The South African National Institute of Communicable Diseases (NICD) says “people who have recovered from SARS-CoV-2 infection are usually protected from being infected a second time (called re-infection). This is because they develop neutralising antibodies that remain in their blood for at least 5-6 months, maybe longer,” but advises that given that SARS-Cov-2 mutates and that the mutated variants have been shown to become resistant to antibody neutralisation, even previously infected persons should strongly consider vaccination to avoid possible reinfection.
We have all heard of the concept “herd immunity”, and although it may make us think of cattle and feel like just a number amongst the crowd, it is a term that has a purpose. Only by achieving herd immunity, by vaccinating enough members of the global population, can we even begin to dream of returning to normal.
Wouldn’t it be nice to go back to the way things were in 2019? Wouldn’t it be great to see family and friends, to take part in large events like concerts and sporting events? Wouldn’t we all breathe a little easier without the mask on our faces? Let’s all get vaccinated if we can, and let’s beat this virus once and for all.
- National Institute of Communicable Diseases. 2021. Frequently Asked Questions
New Variant of SARS-CoV-2 in South Africa. Available online: https://www.nicd.ac.za/wp-content/uploads/2021/01/New-Variant-of-SARS-CoV-2_Frequently-Asked-Questions_v10_18-January-2021.pdf
- Cavanaugh, A; Spicer, KB; Thoroughman, D; Glick, C & Winter, K. 2021. Reduced Risk of Reinfection with SARS-CoV-2 After COVID-19 Vaccination – Kentucky, May-June 2021, in: Morbidity and Mortality Weekly Report (MMWR), Centers for Disease Control. Available online: https://www.cdc.gov/mmwr/volumes/70/wr/mm7032e1.htm
- Townsend, JP; Hassler, HB; Wang, Z; Miura, S; Singh, J; Kumar, S; Ruddle, NH; Galvani, AP & Dornburg; A. 2021. The durability of immunity against reinfection by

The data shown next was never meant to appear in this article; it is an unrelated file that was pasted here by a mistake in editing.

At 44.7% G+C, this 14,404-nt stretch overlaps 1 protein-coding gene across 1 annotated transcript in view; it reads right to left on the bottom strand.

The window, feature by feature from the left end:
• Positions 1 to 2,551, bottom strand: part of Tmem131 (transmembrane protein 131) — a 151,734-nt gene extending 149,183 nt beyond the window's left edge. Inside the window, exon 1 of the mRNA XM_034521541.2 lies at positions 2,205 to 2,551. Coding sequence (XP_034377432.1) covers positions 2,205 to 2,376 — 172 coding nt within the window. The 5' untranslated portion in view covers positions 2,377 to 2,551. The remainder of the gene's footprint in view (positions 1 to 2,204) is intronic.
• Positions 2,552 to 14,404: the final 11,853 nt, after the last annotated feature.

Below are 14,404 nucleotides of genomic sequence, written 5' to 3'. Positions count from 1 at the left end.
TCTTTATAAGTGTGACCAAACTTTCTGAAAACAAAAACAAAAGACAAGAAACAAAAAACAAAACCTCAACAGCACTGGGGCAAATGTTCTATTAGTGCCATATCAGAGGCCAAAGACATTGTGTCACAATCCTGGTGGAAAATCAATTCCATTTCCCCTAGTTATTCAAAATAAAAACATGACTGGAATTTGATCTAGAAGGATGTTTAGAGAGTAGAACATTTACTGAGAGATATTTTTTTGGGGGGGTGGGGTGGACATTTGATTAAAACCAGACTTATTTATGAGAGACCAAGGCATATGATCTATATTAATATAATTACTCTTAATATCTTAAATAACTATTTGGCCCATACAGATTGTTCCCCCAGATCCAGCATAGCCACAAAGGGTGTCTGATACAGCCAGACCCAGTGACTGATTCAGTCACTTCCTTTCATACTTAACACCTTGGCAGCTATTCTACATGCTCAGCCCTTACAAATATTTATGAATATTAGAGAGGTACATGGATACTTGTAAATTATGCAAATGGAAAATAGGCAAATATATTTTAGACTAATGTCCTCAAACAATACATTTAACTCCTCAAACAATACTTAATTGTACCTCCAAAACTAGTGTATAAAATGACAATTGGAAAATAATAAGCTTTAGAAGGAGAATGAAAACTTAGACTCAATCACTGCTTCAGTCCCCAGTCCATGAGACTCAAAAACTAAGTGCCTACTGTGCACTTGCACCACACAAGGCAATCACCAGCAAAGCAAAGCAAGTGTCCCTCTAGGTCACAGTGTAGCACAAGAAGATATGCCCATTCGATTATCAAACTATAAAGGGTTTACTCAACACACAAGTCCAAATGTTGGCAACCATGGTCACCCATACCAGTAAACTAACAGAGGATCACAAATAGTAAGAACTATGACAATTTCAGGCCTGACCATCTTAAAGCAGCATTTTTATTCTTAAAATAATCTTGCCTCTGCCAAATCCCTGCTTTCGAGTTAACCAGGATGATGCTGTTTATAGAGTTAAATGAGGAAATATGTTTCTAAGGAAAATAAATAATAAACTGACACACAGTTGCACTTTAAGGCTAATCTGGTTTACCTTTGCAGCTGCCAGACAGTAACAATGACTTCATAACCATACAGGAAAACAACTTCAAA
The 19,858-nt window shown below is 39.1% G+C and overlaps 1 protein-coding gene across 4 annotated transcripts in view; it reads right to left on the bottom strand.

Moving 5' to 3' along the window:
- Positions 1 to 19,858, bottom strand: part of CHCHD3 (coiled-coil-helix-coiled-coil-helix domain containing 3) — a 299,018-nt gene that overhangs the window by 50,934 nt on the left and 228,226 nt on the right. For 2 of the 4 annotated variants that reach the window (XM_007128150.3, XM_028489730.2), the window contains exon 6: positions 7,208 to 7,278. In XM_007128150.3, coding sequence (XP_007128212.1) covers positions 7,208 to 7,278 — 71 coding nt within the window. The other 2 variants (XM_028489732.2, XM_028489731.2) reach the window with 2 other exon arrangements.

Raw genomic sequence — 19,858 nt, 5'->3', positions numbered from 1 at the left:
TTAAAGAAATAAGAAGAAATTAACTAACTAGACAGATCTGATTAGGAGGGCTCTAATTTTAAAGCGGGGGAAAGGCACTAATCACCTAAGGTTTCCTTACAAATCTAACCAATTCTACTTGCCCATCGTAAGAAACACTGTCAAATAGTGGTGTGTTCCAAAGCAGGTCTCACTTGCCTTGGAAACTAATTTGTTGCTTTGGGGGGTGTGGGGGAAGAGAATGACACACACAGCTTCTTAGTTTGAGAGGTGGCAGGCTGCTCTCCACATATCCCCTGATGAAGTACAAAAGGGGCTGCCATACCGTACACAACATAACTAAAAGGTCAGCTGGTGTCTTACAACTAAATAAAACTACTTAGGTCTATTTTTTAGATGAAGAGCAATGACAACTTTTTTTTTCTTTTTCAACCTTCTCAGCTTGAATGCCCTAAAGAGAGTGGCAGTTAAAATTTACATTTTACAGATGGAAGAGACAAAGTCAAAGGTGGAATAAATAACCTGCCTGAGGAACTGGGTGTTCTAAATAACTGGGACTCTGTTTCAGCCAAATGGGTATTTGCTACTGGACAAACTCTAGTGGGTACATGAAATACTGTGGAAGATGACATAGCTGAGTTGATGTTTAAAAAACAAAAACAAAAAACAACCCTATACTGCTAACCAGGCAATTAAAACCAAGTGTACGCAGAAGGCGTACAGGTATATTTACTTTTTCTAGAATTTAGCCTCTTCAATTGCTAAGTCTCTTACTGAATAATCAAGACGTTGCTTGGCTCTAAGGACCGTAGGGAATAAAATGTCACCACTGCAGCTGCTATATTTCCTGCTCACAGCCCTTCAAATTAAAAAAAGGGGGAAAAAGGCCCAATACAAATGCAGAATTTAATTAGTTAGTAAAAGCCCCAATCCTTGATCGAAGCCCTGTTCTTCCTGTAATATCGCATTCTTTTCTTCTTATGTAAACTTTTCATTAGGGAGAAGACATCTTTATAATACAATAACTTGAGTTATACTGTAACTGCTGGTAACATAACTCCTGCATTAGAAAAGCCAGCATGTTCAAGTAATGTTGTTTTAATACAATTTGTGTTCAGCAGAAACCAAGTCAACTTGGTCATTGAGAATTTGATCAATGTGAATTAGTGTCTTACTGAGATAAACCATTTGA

SARS-CoV-2: a comparative evolutionary study, in: The Lancet Microbe. Available online: https://www.thelancet.com/action/showPdf?pii=S2666-5247%2821%2900219-6
- Sheehan, MM; Reddy, AJ & Rothberg, MB. 2021. Reinfection Rates Among Patients Who Previously Tested Positive for Coronavirus Disease 2019: A Retrospective Cohort Study, in: Clinical Infectious Diseases. Available online: https://doi.org/10.1093/cid/ciab234.
Shrestha, NK; Burke, PC; Nowacki, AS; Terpeluk, P & Gordon, SM. 2021. Necessity of COVID-19 vaccination in previously infected individuals. Available online: https://doi.org/10.1101/2021.06.01.21258176
- Gazit, S; Shlezinger, R; Perez, G; Lotan, R; Peretz, A; Ben-Tov, A; Cohen, D; Muhsen, K; Chodick, G; Patalon, T. 2021. Comparing SARS-CoV-2 natural immunity to vaccine-induced immunity: reinfections versus breakthrough infections. Available online: https://doi.org/10.1101/2021.08.24.21262415
- Pulliam, J; Van Schalkwyk, C; Govender, N; Von Gottberg, A; Cohen, C; Groome, MJ; Dushoff, J; Mlisana, K & Moultrie, H. 2021. Increased risk of SARS-CoV-2 reinfection associated with the emergence of the Omicron variant in South Africa. Available online: https://www.medrxiv.org/content/10.1101/2021.11.11.21266068v2